Is it sexy or sexist?
Founder, Fundraising Heavy Hitter, Public Speaker and Market Strategist
You cannot plan a startup path. The unexpected always occurs.
Not every customer is on social media. Pay attention to where your demographic gets its news.
The difference between advertising & PR is that you cannot plan when your story hits or takes hold.
Lesson: She Works with Rachel Braun Scherl
Step #5 The Unexpected: Is it sexy or sexist?
Every entrepreneur faces things that they didn't expect. I would say that's par for the course. When I speak to entrepreneurs, one of the things I say is "Whatever you think is going to happen, something different is going to happen." As many scenarios as you lay out, there will be scenarios that you didn't anticipate which are the ones that you're faced with.
So when we started this company, I had lots of things that I was concerned about. But I faced a challenge, the business faced a challenge that I never could have anticipated. Ultimately, we were able to turn it into an opportunity, but it took some time.
Our product was for female sexual health. We were clinically proven, we had peer-reviewed published studies and I went to the different advertising vehicles. Cable stations, networks, websites, radio stations and I said "We're interested in spending money to promote this product." Obviously, we picked places where we thought our consumers would be.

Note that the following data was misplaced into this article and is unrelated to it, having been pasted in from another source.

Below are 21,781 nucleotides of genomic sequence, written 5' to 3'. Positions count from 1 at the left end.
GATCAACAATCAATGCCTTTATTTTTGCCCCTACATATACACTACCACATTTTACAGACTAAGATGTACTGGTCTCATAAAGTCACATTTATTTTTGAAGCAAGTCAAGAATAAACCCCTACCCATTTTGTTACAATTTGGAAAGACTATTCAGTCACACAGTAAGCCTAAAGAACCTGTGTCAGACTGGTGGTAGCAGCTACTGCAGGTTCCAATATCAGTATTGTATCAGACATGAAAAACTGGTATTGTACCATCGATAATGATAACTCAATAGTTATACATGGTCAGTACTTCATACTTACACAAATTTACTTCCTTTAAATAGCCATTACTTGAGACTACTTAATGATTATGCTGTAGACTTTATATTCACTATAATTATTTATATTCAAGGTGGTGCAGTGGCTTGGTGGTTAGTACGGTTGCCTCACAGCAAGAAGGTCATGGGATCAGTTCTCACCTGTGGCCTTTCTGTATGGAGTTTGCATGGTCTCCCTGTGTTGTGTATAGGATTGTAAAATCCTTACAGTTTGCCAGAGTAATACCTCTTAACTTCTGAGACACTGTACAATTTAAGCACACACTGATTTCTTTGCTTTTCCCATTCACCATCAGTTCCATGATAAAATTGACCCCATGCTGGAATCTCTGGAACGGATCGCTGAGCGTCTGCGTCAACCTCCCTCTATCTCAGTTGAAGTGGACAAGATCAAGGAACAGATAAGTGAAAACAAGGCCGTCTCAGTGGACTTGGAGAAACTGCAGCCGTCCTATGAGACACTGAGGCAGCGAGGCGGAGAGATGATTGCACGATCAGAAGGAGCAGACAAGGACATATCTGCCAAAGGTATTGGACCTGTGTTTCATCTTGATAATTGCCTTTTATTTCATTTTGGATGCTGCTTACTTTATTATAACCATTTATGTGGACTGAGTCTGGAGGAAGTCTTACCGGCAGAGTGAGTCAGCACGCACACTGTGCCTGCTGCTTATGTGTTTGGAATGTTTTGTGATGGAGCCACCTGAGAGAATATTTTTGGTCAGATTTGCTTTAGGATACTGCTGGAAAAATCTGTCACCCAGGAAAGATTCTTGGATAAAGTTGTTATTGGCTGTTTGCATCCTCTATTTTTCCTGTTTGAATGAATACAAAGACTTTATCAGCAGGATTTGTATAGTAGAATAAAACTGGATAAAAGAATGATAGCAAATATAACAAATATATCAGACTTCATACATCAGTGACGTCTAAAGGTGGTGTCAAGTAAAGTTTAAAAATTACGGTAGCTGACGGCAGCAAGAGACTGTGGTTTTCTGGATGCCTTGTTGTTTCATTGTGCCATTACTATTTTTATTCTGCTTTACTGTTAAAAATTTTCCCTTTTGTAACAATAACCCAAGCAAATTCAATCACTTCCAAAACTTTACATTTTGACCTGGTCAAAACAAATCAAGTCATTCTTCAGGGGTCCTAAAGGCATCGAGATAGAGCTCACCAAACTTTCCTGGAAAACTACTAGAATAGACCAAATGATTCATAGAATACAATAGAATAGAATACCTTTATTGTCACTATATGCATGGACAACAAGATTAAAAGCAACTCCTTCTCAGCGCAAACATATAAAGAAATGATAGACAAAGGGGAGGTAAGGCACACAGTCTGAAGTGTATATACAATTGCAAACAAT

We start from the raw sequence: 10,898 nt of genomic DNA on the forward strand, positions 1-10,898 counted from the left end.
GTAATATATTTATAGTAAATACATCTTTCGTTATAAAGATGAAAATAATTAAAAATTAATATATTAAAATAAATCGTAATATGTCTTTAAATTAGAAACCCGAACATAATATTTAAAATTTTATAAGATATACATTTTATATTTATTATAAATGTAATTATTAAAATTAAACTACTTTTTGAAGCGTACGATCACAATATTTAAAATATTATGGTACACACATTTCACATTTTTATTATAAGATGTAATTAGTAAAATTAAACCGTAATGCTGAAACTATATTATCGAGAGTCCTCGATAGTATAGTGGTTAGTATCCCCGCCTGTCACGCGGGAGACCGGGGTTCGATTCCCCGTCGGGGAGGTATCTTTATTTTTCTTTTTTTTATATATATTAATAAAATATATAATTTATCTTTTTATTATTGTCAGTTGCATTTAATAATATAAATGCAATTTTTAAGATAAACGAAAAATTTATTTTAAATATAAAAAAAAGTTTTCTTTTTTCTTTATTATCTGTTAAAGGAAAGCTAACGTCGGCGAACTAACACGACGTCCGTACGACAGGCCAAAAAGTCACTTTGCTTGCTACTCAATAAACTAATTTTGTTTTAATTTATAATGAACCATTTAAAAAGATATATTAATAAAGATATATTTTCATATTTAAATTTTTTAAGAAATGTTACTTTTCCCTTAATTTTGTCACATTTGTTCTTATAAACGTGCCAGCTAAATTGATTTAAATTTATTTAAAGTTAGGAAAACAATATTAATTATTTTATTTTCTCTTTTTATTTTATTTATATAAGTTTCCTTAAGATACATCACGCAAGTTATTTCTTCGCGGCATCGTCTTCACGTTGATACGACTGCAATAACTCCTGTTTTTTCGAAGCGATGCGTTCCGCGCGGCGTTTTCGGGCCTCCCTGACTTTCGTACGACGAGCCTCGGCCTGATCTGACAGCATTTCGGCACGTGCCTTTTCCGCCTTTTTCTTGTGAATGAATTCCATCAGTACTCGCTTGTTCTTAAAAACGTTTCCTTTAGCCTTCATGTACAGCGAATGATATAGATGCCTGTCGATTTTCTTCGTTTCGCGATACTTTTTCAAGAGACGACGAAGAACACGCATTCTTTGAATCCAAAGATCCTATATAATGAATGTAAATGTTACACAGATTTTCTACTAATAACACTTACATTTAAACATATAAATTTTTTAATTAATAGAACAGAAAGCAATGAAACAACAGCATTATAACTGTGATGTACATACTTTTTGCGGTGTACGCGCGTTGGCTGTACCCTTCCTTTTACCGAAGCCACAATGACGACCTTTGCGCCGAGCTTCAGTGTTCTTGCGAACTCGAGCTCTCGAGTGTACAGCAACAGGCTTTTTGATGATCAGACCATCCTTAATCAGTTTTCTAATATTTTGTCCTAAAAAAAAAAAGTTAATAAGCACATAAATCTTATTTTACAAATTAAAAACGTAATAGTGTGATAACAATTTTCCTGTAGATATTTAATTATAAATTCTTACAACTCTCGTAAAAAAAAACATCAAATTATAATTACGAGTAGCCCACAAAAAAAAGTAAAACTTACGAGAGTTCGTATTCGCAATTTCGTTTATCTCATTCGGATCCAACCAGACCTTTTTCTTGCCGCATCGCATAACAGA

I kept getting the push-back "We don't talk about this category, we don't advertise this category." I heard that at networks. I heard that from radio stations. I heard that from websites where they even talked about intimacy and relationships.
So Mary and I decided that if we couldn't spend money – we had money to give and people wouldn't take it. If we couldn't spend our money to promote the message of the product, that that would become our story. The fact that we couldn't get media, would be our media.
So I spent about a year trying to find a public relations firm who actually also thought that was a story. We worked with a couple of people who winked and nodded and said they thought it was a story, but never really had their heart in it.
We ultimately found a person, Diane Terman, who's the founder and president of Diane Terman Public Relations, has been at it a long time. A real veteran, a person who really has built her clients on having those relationships. In the newsroom, at the newspapers. Before social media, those foundational businesses that are so important. Especially talking to women who are our target, women 35-plus and in committed relationships, at that point, they were much more silent observers of social media than participants in it. A lot of them still get their news from mainstream media.
So one of the things that we talk about is if a story online gets a million hits, that's great. When it gets on "The Today Show", that's when my targets start watching it.